Photosynthesis works with valves
Photosynthesis is the origin of life on earth, but it is a phenomenon that is still barely understood. Take, for example, the extremely efficient mechanism of electron transport. Leiden researchers demonstrate for the first time where one particular cause of this might be found.
In the early edition of the PNAS journal (Proceedings of the National Academy of Sciences of the United States of America) the researchers from the Leiden Institute of Chemistry (LIC) and the Leiden Institute of Physics (LION) along with a researcher from the ETH Zurich describe the electronic structure of a protein that is involved in photosynthesis. This is the first time that scientists have succeeded in doing this at atomic level using a method they developed specifically for the purpose.
There are two parts to photosynthesis: light and dark reactions. First, water is split into electrons, protons and oxygen in the light reactions, and chlorophyl molecules then convert light particles into electrons. The electrons and protons are then transported to a reaction centre where they are converted into chemical energy. This energy is used in the dark reactions to produce glucose from carbon dioxide.
Photosynthesis is a strange process, from the viewpoint of chemistry, because the direction of the reaction ought to be reversed. A strong energy source is needed to enable the reaction to take place, so that the electrons can be propelled in the right direction. Plants and bacteria apparently have such a powerful electron pump, and one that works extremely efficiently. The question of how it works is something scientists have been researching for many years.
A major step towards understanding this phenomenon was made by Hartmund Michel. He first exposed the structure of a protein in a photosynthetic membrane using X-rays, for which he was awarded the Nobel Prize for Chemistry in 1986. Once the structure was clear, the process still had to be understood. Scientists managed this fairly successfully, albeit at molecular level. The Leiden researchers have now for the first time been able to zoom in at atomic level. They used a new spectroscopic method, known as laser-flash photo CIDNP MAS NMR.
PhD researcher Eugenio Daviso, main author of the PNAS article, was responsible for setting up the spectrometer. 'We have been able to reproduce results obtained using old techniques and have also obtained new insights into photosynthesis.' The results have been received enthusiasticallyby Jörg Matysik, his supervisor. 'No-one else in the whole world is able to do this. It is analytically an enormous step forward.'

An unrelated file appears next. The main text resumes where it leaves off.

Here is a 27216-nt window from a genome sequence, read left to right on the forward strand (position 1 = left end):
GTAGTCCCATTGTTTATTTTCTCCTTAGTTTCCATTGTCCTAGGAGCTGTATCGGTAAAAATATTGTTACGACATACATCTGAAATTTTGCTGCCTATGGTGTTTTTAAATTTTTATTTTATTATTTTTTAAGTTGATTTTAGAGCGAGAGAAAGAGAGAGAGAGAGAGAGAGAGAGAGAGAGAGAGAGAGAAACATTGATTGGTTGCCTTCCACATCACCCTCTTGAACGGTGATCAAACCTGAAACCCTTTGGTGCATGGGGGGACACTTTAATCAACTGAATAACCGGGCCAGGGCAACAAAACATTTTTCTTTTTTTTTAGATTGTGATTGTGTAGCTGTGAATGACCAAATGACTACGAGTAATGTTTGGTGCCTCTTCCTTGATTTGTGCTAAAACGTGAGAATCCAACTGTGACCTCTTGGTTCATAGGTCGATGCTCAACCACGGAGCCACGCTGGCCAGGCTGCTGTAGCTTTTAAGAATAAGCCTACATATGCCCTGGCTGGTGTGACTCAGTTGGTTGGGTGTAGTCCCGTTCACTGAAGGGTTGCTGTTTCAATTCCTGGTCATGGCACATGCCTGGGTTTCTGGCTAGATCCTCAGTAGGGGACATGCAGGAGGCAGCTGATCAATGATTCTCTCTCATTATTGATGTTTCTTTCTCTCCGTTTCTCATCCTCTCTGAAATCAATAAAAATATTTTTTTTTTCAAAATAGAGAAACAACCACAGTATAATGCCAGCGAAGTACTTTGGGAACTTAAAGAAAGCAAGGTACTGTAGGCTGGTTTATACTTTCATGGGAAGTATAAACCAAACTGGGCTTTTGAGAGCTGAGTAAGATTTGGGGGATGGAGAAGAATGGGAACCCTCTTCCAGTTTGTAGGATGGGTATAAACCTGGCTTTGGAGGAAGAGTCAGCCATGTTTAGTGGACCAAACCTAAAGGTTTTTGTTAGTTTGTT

By using the spectrometer, Daviso was also able to show clearly for the first time why electron transport goes in one direction. 'We saw that once an electron has passed through the protein, the protein itself changes such that the return route is blocked,' explains Matysik. 'It works just like a valve in a bicycle tyre that lets air in but not out. As you can well understand, this can raise efficiency enormously, as each electron is in real terms transported in the right direction. In artificial systems electron transport often goes in both directions so that such high efficiency can never be achieved. It was very surprising that Eugenio was able to observe this so clearly. Nobody had managed to do this before.'
The development of the new spectrometer is the cornerstone of Matysik's Vidi project that comes to an end this year. The heart of the method is NMR, Nuclear Magnetic Resonance. The photosynthesis protein in a magnet is cooled to -60 degrees Celsius, and the nuclei in the protein are then struck by short laser pulses. The nuclei will revert to their original state, emitting a signal. By collecting the nuclear signals, Daviso was able to determine the electronic structure of the protein, up to atomic level.
As well as providing the subject for his first PNAS article, this method has brought Daviso a number of prizes, including the eminent Magnetic Resonance in Chemistry Award for Young Scientists 2008. In his search for the ultimate method he was able to rely on strong support from his colleagues and experts in electron experimentation. But his own enthusiasm was an important driver. 'I already knew as early as twelve years old that I wanted to carry out research on photosynthesis. That was when I first heard about the subject, and I was immediately fascinated by how amazingly well the processes of nature work.'
Previous articles in the University Newsletter
- The secret of a natural energy source (24 July 2007)
- Sustainable energy from photosynthesis: 'Europe mustn't lag behind’ (31 March 2009)
- Researchers determine the structure of very efficient light-harvesting antennae in green bacteria (12 May 2009)
- EerFirst step uin converting solar energy using 'artificial leaf' (30 June 2009)
- 25 million for research into energy from plants and algae (14 July 2009)